Previous studies of the qualitative sensation of breathlessness have suggested that greater sensory discomfort is reported as airflow obstruction increases. This study investigated relationships between the language of breathlessness and severity of impairment in subjects with COPD.
Using a prospective, observational approach, subjects completed a structured interview in which they volunteered words to describe their sensation of breathlessness and endorsed statements from a preexisting descriptor list. Global impairment was assessed by the BMI, airflow obstruction, dyspnea, and exercise capacity (BODE) index. Independent t tests and logistic regression analyses (odds ratios) were used to assess relationships between language categories and severity of impairment.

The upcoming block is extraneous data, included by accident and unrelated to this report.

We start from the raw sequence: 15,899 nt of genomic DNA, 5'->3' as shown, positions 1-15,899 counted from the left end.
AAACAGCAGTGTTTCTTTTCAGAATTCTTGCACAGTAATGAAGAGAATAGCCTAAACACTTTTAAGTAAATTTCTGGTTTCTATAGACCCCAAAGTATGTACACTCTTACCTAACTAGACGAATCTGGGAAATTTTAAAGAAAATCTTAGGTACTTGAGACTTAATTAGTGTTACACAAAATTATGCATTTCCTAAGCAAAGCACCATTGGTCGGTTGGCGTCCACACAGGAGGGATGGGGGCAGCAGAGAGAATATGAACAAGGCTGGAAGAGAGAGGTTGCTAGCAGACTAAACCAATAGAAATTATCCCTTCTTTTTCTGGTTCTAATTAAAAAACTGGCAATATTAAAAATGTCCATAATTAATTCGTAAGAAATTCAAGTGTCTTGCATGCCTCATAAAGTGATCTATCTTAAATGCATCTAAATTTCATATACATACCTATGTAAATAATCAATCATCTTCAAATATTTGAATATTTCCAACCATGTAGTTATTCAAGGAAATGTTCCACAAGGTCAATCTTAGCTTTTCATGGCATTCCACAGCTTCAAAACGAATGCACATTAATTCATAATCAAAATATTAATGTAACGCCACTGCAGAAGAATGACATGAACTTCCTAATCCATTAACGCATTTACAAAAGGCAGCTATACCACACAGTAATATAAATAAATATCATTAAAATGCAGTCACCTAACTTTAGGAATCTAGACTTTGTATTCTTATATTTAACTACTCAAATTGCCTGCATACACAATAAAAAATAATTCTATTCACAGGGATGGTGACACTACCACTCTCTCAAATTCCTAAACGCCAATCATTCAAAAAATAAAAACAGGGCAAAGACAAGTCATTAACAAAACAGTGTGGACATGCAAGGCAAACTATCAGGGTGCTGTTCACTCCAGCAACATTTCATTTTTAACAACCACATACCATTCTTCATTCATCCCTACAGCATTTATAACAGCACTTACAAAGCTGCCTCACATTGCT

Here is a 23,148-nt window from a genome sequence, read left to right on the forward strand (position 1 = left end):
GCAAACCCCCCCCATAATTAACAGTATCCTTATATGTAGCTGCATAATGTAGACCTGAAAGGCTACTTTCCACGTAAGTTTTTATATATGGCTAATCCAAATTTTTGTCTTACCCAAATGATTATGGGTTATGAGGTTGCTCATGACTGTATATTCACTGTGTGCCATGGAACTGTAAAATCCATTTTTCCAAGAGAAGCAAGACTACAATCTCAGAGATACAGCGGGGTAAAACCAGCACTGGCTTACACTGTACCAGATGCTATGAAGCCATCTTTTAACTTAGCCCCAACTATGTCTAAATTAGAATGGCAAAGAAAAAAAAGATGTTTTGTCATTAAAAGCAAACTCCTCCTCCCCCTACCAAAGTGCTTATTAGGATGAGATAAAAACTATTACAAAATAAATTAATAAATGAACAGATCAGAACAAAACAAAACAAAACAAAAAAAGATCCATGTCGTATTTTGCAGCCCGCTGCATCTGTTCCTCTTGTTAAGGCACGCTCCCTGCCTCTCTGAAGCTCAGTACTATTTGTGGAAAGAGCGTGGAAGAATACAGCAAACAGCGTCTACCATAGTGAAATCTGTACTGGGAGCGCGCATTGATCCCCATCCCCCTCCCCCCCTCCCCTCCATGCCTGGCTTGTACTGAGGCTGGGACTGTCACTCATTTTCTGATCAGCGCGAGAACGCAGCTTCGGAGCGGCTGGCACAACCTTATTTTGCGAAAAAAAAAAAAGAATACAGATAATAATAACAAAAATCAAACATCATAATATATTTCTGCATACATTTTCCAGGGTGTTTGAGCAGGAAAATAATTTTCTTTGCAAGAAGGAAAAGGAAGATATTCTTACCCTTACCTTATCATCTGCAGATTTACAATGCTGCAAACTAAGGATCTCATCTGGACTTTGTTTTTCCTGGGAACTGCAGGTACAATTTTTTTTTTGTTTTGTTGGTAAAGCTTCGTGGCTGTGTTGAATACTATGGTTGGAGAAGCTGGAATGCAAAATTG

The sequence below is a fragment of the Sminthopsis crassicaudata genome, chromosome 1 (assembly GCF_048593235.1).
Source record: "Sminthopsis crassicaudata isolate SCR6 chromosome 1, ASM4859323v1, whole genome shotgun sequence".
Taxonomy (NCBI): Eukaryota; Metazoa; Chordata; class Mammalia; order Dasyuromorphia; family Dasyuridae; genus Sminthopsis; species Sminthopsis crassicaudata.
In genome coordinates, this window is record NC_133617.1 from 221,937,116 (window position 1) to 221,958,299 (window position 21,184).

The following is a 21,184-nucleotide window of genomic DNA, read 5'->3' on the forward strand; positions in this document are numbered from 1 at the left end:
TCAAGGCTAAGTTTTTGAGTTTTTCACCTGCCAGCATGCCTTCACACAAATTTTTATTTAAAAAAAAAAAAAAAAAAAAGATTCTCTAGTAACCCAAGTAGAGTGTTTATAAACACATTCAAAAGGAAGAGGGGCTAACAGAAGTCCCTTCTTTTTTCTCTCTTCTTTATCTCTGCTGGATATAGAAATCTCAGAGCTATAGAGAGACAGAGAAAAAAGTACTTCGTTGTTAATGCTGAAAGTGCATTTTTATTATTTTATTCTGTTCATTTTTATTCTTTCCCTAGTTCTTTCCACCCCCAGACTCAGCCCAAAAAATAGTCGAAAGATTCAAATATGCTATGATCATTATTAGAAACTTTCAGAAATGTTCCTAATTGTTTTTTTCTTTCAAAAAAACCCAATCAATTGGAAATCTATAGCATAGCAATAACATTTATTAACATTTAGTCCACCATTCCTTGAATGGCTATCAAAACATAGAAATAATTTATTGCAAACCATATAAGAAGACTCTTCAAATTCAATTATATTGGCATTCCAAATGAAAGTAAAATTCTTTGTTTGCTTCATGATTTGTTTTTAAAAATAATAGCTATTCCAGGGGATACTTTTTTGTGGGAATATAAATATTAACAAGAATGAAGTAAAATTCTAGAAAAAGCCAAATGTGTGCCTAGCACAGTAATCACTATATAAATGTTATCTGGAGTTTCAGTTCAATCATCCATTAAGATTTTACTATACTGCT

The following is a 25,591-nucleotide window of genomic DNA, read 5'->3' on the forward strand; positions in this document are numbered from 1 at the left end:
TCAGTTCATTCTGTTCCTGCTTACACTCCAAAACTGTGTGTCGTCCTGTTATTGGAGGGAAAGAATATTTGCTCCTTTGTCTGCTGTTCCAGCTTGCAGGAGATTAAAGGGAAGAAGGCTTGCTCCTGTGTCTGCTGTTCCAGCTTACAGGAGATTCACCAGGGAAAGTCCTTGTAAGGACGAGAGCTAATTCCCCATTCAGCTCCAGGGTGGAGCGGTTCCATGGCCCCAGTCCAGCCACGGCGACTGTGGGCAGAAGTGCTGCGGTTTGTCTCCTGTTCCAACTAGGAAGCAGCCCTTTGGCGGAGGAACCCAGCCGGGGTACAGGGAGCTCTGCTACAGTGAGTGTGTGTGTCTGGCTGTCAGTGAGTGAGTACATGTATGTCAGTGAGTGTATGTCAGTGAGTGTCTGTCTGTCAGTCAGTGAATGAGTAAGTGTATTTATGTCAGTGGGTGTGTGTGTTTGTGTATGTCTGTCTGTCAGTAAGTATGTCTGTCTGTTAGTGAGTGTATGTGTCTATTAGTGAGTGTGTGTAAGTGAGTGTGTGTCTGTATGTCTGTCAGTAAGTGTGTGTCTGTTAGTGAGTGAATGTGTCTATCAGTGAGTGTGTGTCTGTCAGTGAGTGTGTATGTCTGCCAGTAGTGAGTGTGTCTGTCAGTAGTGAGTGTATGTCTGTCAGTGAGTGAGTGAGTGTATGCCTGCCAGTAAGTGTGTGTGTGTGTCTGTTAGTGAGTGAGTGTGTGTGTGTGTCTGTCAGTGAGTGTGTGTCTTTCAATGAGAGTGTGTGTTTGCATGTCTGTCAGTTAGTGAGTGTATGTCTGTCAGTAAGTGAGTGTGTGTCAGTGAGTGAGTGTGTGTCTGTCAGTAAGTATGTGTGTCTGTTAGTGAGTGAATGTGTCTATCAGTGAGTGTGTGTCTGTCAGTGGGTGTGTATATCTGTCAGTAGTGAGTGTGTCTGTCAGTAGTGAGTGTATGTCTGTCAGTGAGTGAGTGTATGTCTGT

In this group of 91 people (47 men, 70 ± 10 years of age, percent predicted FEV1 54 ± 23), subjects volunteering extreme affective descriptors (frightening, awful, worried) had greater impairment (BODE index, perceived respiratory disability, functional exercise capacity, and airways obstruction), and this language category was significantly associated with increasing BODE index scores (odds ratio [OR] = 1.49; 95% CI, 1.18 to 1.86; P = .001). Descriptors denoting heavy, rapid, more, shallow, or does not go in or out all the way were significantly less likely to be selected as BODE index scored increased (OR = 0.75; 95% CI, 0.16 to 0.93).
Affective descriptors or the emotional response to the sensation of breathlessness have a significant relationship with severity of COPD impairments. Affective descriptors may reflect the degree of threat imposed by the sensation and predict the likelihood of long-term behavioral changes.